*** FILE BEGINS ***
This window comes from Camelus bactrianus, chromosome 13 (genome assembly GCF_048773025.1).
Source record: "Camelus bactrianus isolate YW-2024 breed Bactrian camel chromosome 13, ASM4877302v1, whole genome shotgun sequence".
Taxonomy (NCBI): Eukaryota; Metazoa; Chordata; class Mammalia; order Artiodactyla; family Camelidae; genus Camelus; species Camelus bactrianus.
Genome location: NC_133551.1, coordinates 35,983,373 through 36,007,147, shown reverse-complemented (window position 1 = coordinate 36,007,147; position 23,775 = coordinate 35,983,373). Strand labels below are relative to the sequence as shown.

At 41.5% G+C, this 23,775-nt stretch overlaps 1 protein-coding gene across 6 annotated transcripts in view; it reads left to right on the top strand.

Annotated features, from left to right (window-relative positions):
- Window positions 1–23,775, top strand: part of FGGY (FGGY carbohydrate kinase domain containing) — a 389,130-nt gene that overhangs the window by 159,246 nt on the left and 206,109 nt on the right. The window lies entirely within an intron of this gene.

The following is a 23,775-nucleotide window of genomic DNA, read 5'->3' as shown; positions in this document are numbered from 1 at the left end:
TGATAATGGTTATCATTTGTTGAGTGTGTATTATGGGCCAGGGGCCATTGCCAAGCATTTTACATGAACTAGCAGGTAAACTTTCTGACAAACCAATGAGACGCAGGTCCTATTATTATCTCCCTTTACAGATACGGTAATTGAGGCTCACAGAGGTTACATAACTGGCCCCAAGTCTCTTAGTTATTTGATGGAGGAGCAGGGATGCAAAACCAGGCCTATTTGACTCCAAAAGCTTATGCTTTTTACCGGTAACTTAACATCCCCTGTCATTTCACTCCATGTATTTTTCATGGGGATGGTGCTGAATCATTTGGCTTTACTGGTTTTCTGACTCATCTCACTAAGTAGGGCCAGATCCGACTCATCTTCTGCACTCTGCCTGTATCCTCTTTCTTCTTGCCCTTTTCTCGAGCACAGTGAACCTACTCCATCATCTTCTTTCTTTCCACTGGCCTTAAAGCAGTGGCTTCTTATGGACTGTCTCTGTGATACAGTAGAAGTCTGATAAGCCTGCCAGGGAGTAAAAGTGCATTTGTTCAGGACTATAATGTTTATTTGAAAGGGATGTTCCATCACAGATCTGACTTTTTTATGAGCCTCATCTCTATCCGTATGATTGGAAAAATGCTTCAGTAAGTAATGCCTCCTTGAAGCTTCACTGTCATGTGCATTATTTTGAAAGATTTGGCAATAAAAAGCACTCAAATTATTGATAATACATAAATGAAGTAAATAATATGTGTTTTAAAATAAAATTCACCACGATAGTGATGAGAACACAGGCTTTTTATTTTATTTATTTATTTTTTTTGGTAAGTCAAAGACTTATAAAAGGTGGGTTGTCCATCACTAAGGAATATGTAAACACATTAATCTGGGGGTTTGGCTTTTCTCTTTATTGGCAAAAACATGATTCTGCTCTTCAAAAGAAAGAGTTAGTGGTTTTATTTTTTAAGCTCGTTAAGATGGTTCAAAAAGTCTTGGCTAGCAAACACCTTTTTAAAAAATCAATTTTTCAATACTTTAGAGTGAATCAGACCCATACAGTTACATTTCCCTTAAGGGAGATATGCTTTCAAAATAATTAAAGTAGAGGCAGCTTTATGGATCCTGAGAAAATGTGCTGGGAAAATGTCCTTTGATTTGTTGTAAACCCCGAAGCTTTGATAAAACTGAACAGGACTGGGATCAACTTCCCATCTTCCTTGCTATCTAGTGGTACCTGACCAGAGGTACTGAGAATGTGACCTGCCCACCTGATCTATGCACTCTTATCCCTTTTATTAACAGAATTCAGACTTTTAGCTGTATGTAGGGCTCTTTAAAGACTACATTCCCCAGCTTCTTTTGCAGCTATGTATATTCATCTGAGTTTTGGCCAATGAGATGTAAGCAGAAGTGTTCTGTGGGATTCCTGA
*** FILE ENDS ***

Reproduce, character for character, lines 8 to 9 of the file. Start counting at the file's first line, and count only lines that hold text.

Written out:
The following is a 23,775-nucleotide window of genomic DNA, read 5'->3' as shown; positions in this document are numbered from 1 at the left end:
TGATAATGGTTATCATTTGTTGAGTGTGTATTATGGGCCAGGGGCCATTGCCAAGCATTTTACATGAACTAGCAGGTAAACTTTCTGACAAACCAATGAGACGCAGGTCCTATTATTATCTCCCTTTACAGATACGGTAATTGAGGCTCACAGAGGTTACATAACTGGCCCCAAGTCTCTTAGTTATTTGATGGAGGAGCAGGGATGCAAAACCAGGCCTATTTGACTCCAAAAGCTTATGCTTTTTACCGGTAACTTAACATCCCCTGTCATTTCACTCCATGTATTTTTCATGGGGATGGTGCTGAATCATTTGGCTTTACTGGTTTTCTGACTCATCTCACTAAGTAGGGCCAGATCCGACTCATCTTCTGCACTCTGCCTGTATCCTCTTTCTTCTTGCCCTTTTCTCGAGCACAGTGAACCTACTCCATCATCTTCTTTCTTTCCACTGGCCTTAAAGCAGTGGCTTCTTATGGACTGTCTCTGTGATACAGTAGAAGTCTGATAAGCCTGCCAGGGAGTAAAAGTGCATTTGTTCAGGACTATAATGTTTATTTGAAAGGGATGTTCCATCACAGATCTGACTTTTTTATGAGCCTCATCTCTATCCGTATGATTGGAAAAATGCTTCAGTAAGTAATGCCTCCTTGAAGCTTCACTGTCATGTGCATTATTTTGAAAGATTTGGCAATAAAAAGCACTCAAATTATTGATAATACATAAATGAAGTAAATAATATGTGTTTTAAAATAAAATTCACCACGATAGTGATGAGAACACAGGCTTTTTATTTTATTTATTTATTTTTTTTGGTAAGTCAAAGACTTATAAAAGGTGGGTTGTCCATCACTAAGGAATATGTAAACACATTAATCTGGGGGTTTGGCTTTTCTCTTTATTGGCAAAAACATGATTCTGCTCTTCAAAAGAAAGAGTTAGTGGTTTTATTTTTTAAGCTCGTTAAGATGGTTCAAAAAGTCTTGGCTAGCAAACACCTTTTTAAAAAATCAATTTTTCAATACTTTAGAGTGAATCAGACCCATACAGTTACATTTCCCTTAAGGGAGATATGCTTTCAAAATAATTAAAGTAGAGGCAGCTTTATGGATCCTGAGAAAATGTGCTGGGAAAATGTCCTTTGATTTGTTGTAAACCCCGAAGCTTTGATAAAACTGAACAGGACTGGGATCAACTTCCCATCTTCCTTGCTATCTAGTGGTACCTGACCAGAGGTACTGAGAATGTGACCTGCCCACCTGATCTATGCACTCTTATCCCTTTTATTAACAGAATTCAGACTTTTAGCTGTATGTAGGGCTCTTTAAAGACTACATTCCCCAGCTTCTTTTGCAGCTATGTATATTCATCTGAGTTTTGGCCAATGAGATGTAAGCAGAAGTGTTCTGTGGGATTCCTGA